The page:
Whilst I’ve decided to mark Halloween this year, with a piece about one of the elements of being a Blogger that can range on a scale of scary to intimidating to terrifying and back again(!); I still really don’t want this to put people off from joining the industry. And this is something I really want to get across, because I have benefited from blogging in so many ways that it’s left me hopeful that in encouraging others to try blogging, I might enhance the chance of more people being rewarded with those same – or similar – benefits. I just hope that you can be reassured with me telling you that as scary as things have gotten, they have all been totally worth it to mean I have experienced all that I have as a result of I’m NOT Disordered. To help with this, I’ve tried to also include how I cope with and manage when I’m scared…

Having struggled with a mental illness to the point where I was so unsafe that I ended up on life support after a suicide attempt and was admitted to a psychiatric hospital for over two years; a desire to hear someone say ‘that’s understandable’ for literally everything I talk about, is really important and significant to me. It means a lot to be validated because for so many years, I was told that the things I could hear and see weren’t actually there; and this has left me very doubtful of my own experiences. Like, there’s a footpath at the front of my home and not a road, and one day I saw a car opposite my house, and I was so afraid I was hallucinating vehicles now! But actually, a neighbour had just drove their car across the grass and path so as to not have to carry their shopping from their parking space, which was a short distance away.

With this in mind, I’d like to think that it’s totally understandable to say that the fact I’ve been blogging for almost ten years has really contributed to the fact that I’m starting to really struggle with finding inspiration and having ideas for new content. I mean, it’s to the point where I’ll have an idea and I could type the title or start the introduction then have a sense of déjà vu. Fortunately, I use the labels function on Blogger so I can easily just type a keyword into the search box and the content archive brings up any relevant/similar posts I’ve previously published. Sometimes, though, I do have a quick read through old ones to judge whether my idea now is different in any way and whether I can get away with it! Something that also helps with this is the gravity of the growth in the audience I’m NOT Disordered has, because it means that even if I posted something similar last year, chances are a lot of readers won’t have seen it.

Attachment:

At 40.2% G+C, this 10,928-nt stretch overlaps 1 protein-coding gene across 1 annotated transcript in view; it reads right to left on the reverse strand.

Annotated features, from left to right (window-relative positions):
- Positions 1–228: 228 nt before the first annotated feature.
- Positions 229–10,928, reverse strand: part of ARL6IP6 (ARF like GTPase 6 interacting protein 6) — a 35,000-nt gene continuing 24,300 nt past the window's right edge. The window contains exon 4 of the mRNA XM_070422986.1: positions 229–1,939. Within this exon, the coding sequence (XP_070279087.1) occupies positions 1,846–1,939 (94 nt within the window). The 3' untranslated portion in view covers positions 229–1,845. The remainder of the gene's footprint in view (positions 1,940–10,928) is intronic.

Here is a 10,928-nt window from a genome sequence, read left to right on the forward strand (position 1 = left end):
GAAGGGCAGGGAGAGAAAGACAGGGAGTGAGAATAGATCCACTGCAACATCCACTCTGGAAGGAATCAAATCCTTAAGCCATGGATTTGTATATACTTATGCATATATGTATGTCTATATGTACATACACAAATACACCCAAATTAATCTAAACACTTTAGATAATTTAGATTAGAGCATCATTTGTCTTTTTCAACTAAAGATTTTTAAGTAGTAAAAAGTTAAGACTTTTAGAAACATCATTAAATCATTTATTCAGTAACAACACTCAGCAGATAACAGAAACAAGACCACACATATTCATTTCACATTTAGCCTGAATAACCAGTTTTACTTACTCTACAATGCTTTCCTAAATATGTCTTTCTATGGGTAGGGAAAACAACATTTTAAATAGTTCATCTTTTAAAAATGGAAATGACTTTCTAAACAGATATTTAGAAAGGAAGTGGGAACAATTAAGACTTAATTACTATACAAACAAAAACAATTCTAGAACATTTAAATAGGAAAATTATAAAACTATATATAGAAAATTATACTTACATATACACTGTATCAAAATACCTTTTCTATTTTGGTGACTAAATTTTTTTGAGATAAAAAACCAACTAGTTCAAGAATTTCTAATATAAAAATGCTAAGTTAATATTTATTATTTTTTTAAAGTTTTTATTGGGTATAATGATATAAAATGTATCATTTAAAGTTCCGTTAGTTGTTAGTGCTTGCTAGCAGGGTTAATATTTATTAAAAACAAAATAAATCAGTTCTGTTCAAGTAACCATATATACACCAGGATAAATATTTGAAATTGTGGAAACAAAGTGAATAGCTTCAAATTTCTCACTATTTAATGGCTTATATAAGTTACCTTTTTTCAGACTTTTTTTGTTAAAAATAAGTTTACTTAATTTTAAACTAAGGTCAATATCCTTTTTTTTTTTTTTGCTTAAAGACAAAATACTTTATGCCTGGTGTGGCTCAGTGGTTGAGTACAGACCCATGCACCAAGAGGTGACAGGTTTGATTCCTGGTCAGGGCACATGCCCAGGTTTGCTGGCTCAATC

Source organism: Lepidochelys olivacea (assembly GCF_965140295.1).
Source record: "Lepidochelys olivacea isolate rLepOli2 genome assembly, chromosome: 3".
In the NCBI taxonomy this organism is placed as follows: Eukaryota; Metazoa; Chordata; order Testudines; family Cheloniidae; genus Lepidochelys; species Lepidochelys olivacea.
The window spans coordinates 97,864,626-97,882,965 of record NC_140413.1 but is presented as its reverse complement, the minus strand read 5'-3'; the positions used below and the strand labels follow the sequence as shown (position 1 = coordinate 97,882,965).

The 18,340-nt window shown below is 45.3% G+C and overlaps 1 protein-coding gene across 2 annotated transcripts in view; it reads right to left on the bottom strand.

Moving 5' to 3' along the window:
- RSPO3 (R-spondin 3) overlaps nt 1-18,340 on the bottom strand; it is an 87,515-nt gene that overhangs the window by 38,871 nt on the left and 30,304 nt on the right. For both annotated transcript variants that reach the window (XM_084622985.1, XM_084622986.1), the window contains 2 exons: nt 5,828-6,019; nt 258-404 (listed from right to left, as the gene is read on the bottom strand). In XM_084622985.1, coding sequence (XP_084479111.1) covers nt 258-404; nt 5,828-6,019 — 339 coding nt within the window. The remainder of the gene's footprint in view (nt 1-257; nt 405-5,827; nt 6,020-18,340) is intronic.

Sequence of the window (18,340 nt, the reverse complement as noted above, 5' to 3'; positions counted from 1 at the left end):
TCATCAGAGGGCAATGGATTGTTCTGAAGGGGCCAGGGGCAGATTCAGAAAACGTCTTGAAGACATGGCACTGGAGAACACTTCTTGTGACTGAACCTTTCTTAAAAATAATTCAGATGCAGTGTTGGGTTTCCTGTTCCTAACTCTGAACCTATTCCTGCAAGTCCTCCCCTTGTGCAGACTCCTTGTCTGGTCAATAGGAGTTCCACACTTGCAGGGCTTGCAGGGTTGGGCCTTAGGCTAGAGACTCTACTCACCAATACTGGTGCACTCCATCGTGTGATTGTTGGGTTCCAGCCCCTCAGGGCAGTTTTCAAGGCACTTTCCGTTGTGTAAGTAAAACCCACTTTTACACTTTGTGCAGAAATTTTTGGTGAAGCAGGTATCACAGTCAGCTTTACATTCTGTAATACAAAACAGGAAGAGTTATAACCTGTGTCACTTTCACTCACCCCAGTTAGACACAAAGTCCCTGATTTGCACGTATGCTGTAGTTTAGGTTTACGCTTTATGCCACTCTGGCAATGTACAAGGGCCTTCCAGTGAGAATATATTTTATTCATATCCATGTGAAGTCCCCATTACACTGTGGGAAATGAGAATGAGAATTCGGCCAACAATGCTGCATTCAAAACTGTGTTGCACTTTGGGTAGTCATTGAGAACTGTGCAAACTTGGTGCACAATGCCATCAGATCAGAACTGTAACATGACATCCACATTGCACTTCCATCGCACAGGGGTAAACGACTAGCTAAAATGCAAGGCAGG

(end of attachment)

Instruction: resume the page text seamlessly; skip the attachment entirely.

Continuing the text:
One complication or a deciding factor in whether struggling to create new content is an experience you might have; is the topic your blog is centred around. Of course, I can only say this from my perspective and there might be bloggers from different industries who think this actually isn’t the case; but I’d imagine that fashion and beauty blogging could be less problematic for this difficulty because there’ll always be new brands, new products and their launch events, and fashion shows etc. However, I think that with mental health blogging, it’s more difficult and I found this especially true after being discharged from the psychiatric hospital I was an inpatient in when I first created, I’m NOT Disordered.

I had started to blog as a means of telling my loved ones what was happening because the hospital was over 100 miles away from home. And I think it’s fair to say that with it being a psychiatric hospital, it felt like there was always something to blog about! The ward I was on specialised in helping and supporting someone with a Personality Disorder diagnosis and with the most common ‘symptoms’ of this being having an unstable mood and experiencing uncontrollable and irrational anger, it meant that it was quite a volatile and dramatic environment. Witnessed the other girls (who I came to think of as family after two and a half years) self-harm and make suicide attempts, and I saw and heard the arguments that were both between inpatients and staff and between fellow inpatients. These experiences, coupled with the beginning of my Dialectical Behaviour Therapy (DBT) and alterations to my medication, left me desperate to have a place to vent. A place to process my thoughts and feelings in a way that meant I was the one responsible for them evolving and changing and therefore I wasn’t reliant on the staff to be able to make that progress.